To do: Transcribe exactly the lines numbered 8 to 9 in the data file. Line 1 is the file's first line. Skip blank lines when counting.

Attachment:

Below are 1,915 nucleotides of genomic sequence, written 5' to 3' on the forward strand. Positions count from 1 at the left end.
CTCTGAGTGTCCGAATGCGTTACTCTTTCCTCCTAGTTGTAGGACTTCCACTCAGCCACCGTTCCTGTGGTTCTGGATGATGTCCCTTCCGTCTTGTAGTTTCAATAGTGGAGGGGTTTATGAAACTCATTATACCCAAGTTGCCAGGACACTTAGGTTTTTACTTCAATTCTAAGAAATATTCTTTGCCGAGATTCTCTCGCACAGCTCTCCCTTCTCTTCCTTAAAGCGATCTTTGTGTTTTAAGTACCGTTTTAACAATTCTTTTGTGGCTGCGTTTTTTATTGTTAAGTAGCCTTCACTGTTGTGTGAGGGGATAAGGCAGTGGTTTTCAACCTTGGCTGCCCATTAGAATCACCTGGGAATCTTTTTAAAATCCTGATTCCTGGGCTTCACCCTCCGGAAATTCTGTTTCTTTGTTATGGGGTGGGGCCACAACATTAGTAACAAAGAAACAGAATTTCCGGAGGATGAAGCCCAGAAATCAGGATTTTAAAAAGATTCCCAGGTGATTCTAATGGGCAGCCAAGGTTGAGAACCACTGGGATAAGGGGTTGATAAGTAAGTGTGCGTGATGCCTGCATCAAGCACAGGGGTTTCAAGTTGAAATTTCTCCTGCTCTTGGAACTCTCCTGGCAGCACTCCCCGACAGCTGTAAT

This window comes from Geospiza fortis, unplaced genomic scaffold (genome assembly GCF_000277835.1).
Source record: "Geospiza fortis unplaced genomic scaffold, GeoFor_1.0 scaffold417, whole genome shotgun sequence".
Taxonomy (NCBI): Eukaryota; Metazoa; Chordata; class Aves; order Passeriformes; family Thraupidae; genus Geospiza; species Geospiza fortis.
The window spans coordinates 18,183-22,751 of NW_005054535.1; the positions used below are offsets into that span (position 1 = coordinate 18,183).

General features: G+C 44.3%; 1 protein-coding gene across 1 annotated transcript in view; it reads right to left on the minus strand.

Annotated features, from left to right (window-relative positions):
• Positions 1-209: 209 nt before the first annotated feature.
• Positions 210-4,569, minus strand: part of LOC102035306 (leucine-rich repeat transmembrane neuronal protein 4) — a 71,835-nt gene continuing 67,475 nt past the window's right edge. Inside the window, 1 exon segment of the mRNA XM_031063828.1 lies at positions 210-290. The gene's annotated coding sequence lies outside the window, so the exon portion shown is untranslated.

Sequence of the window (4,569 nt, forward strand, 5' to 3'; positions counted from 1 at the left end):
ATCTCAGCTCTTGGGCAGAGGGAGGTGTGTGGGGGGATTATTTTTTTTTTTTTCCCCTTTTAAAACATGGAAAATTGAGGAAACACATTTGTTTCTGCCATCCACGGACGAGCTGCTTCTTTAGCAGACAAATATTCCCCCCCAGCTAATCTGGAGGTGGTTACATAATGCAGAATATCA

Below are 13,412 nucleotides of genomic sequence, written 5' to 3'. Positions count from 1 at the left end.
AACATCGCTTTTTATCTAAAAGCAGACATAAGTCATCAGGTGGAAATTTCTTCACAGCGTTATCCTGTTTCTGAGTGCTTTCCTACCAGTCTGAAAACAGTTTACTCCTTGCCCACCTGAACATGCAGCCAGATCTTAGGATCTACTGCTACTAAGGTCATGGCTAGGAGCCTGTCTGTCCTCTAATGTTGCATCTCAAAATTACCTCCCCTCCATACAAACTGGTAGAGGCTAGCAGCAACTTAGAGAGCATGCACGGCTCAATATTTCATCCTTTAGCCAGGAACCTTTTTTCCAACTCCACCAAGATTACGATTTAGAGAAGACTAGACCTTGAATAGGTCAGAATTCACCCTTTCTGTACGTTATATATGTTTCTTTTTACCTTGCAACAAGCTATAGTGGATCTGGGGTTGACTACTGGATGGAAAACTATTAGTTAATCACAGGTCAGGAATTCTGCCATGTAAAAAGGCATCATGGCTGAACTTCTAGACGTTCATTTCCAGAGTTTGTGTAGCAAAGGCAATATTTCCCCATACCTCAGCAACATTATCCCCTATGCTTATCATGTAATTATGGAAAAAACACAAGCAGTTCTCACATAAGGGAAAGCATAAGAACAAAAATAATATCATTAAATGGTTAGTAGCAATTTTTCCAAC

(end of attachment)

Annotated features, from left to right (window-relative positions):
• Positions 1-209: 209 nt before the first annotated feature.